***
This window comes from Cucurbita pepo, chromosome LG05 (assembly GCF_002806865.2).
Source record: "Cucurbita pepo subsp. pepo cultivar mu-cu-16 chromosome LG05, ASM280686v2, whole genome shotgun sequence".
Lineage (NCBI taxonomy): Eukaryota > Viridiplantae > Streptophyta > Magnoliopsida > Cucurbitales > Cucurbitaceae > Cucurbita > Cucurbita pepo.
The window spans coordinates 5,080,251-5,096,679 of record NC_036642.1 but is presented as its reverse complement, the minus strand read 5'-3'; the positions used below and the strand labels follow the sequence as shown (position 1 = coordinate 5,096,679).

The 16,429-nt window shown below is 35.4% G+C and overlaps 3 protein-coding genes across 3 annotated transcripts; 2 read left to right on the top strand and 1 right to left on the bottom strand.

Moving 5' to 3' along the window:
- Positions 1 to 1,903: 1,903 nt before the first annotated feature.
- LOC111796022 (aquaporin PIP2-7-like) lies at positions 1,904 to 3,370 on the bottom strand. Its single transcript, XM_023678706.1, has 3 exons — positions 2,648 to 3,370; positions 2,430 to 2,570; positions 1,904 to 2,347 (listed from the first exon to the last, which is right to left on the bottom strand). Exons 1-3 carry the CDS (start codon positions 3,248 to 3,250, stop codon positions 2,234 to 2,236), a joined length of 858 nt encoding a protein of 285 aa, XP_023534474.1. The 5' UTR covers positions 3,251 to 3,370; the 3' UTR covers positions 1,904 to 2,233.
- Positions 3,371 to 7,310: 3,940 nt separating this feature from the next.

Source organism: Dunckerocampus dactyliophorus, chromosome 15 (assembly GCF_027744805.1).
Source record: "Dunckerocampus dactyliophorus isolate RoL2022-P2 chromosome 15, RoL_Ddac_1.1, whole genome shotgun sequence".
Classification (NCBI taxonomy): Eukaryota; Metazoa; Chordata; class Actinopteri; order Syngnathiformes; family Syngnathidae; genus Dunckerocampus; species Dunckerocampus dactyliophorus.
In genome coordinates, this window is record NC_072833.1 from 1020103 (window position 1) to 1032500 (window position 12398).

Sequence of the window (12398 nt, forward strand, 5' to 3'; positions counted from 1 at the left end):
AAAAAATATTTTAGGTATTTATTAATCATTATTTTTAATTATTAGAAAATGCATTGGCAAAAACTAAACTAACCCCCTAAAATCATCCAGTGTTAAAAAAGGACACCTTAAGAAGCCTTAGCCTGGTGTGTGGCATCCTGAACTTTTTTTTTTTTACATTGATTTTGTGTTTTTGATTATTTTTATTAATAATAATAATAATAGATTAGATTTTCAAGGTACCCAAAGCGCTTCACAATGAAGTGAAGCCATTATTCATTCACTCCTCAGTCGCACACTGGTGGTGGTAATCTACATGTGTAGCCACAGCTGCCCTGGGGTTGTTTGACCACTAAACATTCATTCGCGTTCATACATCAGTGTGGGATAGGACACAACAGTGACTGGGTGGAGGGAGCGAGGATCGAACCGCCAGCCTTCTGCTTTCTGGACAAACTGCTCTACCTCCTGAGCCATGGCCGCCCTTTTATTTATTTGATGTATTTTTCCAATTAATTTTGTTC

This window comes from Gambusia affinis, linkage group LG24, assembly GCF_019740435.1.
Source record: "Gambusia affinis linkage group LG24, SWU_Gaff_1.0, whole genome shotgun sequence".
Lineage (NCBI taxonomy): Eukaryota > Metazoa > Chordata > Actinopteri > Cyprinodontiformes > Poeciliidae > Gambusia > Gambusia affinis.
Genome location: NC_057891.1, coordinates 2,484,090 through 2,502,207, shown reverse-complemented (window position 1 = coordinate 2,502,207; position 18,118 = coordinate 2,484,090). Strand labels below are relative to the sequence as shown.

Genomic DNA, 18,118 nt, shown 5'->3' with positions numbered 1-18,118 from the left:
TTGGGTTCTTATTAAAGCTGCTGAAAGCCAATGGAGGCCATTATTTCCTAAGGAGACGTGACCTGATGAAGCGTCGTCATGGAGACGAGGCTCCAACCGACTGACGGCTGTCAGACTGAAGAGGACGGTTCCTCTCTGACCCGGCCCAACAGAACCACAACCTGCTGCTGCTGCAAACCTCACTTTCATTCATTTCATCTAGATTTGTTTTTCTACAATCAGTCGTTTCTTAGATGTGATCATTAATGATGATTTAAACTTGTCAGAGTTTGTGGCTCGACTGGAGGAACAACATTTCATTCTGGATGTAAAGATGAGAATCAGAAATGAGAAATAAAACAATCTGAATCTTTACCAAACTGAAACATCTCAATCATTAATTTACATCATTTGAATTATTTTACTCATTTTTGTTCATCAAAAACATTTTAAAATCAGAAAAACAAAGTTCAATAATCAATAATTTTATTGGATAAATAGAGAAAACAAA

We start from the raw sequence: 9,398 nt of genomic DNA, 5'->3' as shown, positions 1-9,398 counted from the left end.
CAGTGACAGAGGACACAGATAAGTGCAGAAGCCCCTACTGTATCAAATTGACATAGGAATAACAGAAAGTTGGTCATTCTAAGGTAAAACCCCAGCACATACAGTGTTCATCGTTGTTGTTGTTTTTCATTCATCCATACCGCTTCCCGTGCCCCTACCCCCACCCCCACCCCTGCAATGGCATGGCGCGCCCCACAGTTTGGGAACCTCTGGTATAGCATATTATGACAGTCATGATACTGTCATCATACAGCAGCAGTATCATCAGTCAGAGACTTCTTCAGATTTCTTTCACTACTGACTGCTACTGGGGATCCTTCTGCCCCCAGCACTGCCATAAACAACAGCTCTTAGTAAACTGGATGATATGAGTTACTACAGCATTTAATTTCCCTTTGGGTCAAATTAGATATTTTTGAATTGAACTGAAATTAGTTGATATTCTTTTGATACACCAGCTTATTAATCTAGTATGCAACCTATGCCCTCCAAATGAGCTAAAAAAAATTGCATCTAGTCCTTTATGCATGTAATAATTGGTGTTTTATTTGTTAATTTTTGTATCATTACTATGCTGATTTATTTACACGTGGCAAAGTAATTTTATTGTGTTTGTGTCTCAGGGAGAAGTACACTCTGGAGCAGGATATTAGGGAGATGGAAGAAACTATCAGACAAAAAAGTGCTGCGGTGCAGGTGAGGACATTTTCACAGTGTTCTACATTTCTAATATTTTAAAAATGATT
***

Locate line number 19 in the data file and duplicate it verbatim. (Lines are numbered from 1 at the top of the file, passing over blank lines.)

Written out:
Genome location: NC_057891.1, coordinates 2,484,090 through 2,502,207, shown reverse-complemented (window position 1 = coordinate 2,502,207; position 18,118 = coordinate 2,484,090). Strand labels below are relative to the sequence as shown.